Hog" bus, El Rito, New Mexico, Fourth of July parade, 1968. Buses,
decorated in psychedelic colors, provided a home on the road as groups
staged protests and created happenings.
Lisa Law's story is one among thousands that emerged from American society
in the turbulent 1960s. Americans in that era faced many controversial
issues-from civil rights, the Vietnam War, nuclear arms, and the environment
to drug use, sexual freedom, and nonconformity.
Many young people
questioned America's materialism and cultural and political norms. Seeking
a better world, some used music, politics, and alternative lifestyles
to create what came to be known as the counterculture.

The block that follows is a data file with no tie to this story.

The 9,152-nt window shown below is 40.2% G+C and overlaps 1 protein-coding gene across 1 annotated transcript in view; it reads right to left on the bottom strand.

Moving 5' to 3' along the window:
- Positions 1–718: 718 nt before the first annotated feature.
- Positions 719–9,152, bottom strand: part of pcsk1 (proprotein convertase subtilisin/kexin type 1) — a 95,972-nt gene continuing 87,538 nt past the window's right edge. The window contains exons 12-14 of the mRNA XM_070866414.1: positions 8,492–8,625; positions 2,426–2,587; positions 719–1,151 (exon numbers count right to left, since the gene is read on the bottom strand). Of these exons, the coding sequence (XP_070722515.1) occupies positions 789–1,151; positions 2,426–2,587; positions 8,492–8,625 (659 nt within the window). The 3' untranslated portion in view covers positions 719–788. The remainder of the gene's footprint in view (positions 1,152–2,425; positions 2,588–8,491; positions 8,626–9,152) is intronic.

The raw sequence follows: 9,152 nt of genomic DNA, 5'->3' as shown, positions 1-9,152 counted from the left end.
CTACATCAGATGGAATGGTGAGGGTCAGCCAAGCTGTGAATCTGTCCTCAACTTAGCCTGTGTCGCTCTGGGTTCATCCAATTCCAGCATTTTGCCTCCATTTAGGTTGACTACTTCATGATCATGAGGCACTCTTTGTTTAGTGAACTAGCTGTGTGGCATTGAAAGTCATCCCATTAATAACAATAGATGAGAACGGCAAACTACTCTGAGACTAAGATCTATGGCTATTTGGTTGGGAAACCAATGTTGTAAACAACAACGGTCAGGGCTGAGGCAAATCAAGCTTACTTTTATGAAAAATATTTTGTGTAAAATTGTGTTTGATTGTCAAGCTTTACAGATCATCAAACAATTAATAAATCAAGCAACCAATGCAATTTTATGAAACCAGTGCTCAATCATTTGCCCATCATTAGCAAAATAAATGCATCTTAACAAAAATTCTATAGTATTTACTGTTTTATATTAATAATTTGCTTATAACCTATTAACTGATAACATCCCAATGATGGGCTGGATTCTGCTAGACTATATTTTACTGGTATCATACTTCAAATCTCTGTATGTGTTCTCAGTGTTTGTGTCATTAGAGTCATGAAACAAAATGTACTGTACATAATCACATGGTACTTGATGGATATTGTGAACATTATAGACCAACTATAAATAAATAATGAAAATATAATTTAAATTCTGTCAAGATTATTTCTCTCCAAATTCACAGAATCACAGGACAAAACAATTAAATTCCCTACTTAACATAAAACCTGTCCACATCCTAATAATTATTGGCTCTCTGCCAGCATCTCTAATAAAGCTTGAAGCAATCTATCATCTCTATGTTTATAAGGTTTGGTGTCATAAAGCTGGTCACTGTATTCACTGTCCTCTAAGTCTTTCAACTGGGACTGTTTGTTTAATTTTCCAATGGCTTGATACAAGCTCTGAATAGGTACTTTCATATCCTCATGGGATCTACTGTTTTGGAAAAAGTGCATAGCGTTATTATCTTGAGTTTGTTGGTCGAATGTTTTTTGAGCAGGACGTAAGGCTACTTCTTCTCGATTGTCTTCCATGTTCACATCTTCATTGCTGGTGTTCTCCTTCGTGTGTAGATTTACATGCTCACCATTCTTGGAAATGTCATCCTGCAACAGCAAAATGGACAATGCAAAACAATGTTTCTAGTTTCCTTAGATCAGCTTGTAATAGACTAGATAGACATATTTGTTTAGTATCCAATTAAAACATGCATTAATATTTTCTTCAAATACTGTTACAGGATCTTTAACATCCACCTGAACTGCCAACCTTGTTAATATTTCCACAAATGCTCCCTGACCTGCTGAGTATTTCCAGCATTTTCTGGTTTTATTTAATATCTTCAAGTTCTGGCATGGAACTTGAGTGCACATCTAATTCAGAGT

Lisa Law's photographs
provide glimpses into the folk and rock music scenes, California's blossoming
counterculture, and the family-centered and spiritual world of commune
life in New Mexico. They are moments that she lived, witnessed, and recorded
on the frontier of cultural change.
The exhibit is divided
into eight sections:
2. Photographic Beginnings
3. The Castle
4. The Counterculture
5. Social Activism and the Counterculture
6. Communal Living
7. Organizing Woodstock